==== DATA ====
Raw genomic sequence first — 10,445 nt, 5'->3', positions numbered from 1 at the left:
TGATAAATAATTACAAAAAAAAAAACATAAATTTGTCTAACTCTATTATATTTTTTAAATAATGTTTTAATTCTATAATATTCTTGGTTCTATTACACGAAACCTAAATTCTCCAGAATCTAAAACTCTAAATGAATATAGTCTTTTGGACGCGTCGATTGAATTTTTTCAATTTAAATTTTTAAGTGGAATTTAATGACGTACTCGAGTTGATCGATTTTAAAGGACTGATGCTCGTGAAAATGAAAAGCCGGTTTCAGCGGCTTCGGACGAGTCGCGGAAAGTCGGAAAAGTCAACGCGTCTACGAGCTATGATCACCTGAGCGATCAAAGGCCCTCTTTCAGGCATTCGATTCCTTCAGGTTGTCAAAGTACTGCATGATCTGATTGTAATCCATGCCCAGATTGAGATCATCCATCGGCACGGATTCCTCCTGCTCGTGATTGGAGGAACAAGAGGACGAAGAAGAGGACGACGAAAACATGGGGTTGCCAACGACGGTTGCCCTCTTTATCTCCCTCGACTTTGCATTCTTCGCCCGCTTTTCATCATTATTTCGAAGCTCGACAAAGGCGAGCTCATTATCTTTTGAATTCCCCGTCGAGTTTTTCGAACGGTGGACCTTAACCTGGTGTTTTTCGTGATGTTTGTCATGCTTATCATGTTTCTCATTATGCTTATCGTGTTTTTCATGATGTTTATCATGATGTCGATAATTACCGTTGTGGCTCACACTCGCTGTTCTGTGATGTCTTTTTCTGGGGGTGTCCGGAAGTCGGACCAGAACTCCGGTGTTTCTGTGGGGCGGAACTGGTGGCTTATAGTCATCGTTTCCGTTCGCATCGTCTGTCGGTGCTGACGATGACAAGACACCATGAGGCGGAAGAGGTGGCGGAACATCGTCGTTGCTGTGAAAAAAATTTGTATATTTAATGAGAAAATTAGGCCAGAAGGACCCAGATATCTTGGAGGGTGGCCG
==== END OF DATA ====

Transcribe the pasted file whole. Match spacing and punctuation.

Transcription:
Raw genomic sequence first — 10,445 nt, 5'->3', positions numbered from 1 at the left:
TGATAAATAATTACAAAAAAAAAAACATAAATTTGTCTAACTCTATTATATTTTTTAAATAATGTTTTAATTCTATAATATTCTTGGTTCTATTACACGAAACCTAAATTCTCCAGAATCTAAAACTCTAAATGAATATAGTCTTTTGGACGCGTCGATTGAATTTTTTCAATTTAAATTTTTAAGTGGAATTTAATGACGTACTCGAGTTGATCGATTTTAAAGGACTGATGCTCGTGAAAATGAAAAGCCGGTTTCAGCGGCTTCGGACGAGTCGCGGAAAGTCGGAAAAGTCAACGCGTCTACGAGCTATGATCACCTGAGCGATCAAAGGCCCTCTTTCAGGCATTCGATTCCTTCAGGTTGTCAAAGTACTGCATGATCTGATTGTAATCCATGCCCAGATTGAGATCATCCATCGGCACGGATTCCTCCTGCTCGTGATTGGAGGAACAAGAGGACGAAGAAGAGGACGACGAAAACATGGGGTTGCCAACGACGGTTGCCCTCTTTATCTCCCTCGACTTTGCATTCTTCGCCCGCTTTTCATCATTATTTCGAAGCTCGACAAAGGCGAGCTCATTATCTTTTGAATTCCCCGTCGAGTTTTTCGAACGGTGGACCTTAACCTGGTGTTTTTCGTGATGTTTGTCATGCTTATCATGTTTCTCATTATGCTTATCGTGTTTTTCATGATGTTTATCATGATGTCGATAATTACCGTTGTGGCTCACACTCGCTGTTCTGTGATGTCTTTTTCTGGGGGTGTCCGGAAGTCGGACCAGAACTCCGGTGTTTCTGTGGGGCGGAACTGGTGGCTTATAGTCATCGTTTCCGTTCGCATCGTCTGTCGGTGCTGACGATGACAAGACACCATGAGGCGGAAGAGGTGGCGGAACATCGTCGTTGCTGTGAAAAAAATTTGTATATTTAATGAGAAAATTAGGCCAGAAGGACCCAGATATCTTGGAGGGTGGCCG